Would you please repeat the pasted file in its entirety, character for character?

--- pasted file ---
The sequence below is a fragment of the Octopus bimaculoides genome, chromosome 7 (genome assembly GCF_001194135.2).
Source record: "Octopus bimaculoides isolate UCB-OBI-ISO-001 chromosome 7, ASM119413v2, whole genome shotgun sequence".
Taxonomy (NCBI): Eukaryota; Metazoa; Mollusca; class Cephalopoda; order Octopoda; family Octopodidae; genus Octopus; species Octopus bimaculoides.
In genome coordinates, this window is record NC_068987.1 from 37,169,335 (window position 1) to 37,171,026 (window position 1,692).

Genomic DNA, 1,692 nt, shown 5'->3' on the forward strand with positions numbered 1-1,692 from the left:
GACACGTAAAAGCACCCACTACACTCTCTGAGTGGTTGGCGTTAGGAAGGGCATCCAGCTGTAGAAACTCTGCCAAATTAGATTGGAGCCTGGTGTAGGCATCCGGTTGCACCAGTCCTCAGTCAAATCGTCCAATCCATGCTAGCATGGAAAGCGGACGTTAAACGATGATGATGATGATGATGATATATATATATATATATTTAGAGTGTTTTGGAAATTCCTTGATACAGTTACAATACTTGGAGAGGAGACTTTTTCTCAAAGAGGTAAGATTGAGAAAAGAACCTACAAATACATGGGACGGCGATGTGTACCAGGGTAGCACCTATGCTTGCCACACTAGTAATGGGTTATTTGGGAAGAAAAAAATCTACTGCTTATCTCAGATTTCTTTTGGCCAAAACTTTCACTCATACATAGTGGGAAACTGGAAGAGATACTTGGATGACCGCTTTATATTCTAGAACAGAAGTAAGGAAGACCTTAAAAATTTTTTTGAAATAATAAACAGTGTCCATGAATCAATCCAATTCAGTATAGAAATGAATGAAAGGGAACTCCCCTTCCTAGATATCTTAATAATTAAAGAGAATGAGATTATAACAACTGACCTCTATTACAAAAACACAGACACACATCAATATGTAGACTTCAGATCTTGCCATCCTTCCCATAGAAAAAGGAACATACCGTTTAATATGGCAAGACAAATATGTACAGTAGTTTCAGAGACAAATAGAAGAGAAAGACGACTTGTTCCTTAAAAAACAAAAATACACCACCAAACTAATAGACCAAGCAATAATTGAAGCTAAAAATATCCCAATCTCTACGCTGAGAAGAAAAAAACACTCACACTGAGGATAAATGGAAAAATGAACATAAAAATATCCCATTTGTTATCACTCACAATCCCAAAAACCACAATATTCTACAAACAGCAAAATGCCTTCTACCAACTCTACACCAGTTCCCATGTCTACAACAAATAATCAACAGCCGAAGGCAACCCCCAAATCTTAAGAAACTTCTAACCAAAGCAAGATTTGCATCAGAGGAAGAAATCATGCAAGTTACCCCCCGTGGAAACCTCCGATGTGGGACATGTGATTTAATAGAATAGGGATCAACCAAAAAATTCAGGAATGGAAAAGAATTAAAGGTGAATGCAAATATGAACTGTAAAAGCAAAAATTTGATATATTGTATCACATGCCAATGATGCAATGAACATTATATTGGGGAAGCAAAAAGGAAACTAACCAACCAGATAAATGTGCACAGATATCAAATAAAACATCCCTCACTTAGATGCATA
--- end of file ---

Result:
The sequence below is a fragment of the Octopus bimaculoides genome, chromosome 7 (genome assembly GCF_001194135.2).
Source record: "Octopus bimaculoides isolate UCB-OBI-ISO-001 chromosome 7, ASM119413v2, whole genome shotgun sequence".
Taxonomy (NCBI): Eukaryota; Metazoa; Mollusca; class Cephalopoda; order Octopoda; family Octopodidae; genus Octopus; species Octopus bimaculoides.
In genome coordinates, this window is record NC_068987.1 from 37,169,335 (window position 1) to 37,171,026 (window position 1,692).

Genomic DNA, 1,692 nt, shown 5'->3' on the forward strand with positions numbered 1-1,692 from the left:
GACACGTAAAAGCACCCACTACACTCTCTGAGTGGTTGGCGTTAGGAAGGGCATCCAGCTGTAGAAACTCTGCCAAATTAGATTGGAGCCTGGTGTAGGCATCCGGTTGCACCAGTCCTCAGTCAAATCGTCCAATCCATGCTAGCATGGAAAGCGGACGTTAAACGATGATGATGATGATGATGATATATATATATATATATTTAGAGTGTTTTGGAAATTCCTTGATACAGTTACAATACTTGGAGAGGAGACTTTTTCTCAAAGAGGTAAGATTGAGAAAAGAACCTACAAATACATGGGACGGCGATGTGTACCAGGGTAGCACCTATGCTTGCCACACTAGTAATGGGTTATTTGGGAAGAAAAAAATCTACTGCTTATCTCAGATTTCTTTTGGCCAAAACTTTCACTCATACATAGTGGGAAACTGGAAGAGATACTTGGATGACCGCTTTATATTCTAGAACAGAAGTAAGGAAGACCTTAAAAATTTTTTTGAAATAATAAACAGTGTCCATGAATCAATCCAATTCAGTATAGAAATGAATGAAAGGGAACTCCCCTTCCTAGATATCTTAATAATTAAAGAGAATGAGATTATAACAACTGACCTCTATTACAAAAACACAGACACACATCAATATGTAGACTTCAGATCTTGCCATCCTTCCCATAGAAAAAGGAACATACCGTTTAATATGGCAAGACAAATATGTACAGTAGTTTCAGAGACAAATAGAAGAGAAAGACGACTTGTTCCTTAAAAAACAAAAATACACCACCAAACTAATAGACCAAGCAATAATTGAAGCTAAAAATATCCCAATCTCTACGCTGAGAAGAAAAAAACACTCACACTGAGGATAAATGGAAAAATGAACATAAAAATATCCCATTTGTTATCACTCACAATCCCAAAAACCACAATATTCTACAAACAGCAAAATGCCTTCTACCAACTCTACACCAGTTCCCATGTCTACAACAAATAATCAACAGCCGAAGGCAACCCCCAAATCTTAAGAAACTTCTAACCAAAGCAAGATTTGCATCAGAGGAAGAAATCATGCAAGTTACCCCCCGTGGAAACCTCCGATGTGGGACATGTGATTTAATAGAATAGGGATCAACCAAAAAATTCAGGAATGGAAAAGAATTAAAGGTGAATGCAAATATGAACTGTAAAAGCAAAAATTTGATATATTGTATCACATGCCAATGATGCAATGAACATTATATTGGGGAAGCAAAAAGGAAACTAACCAACCAGATAAATGTGCACAGATATCAAATAAAACATCCCTCACTTAGATGCATA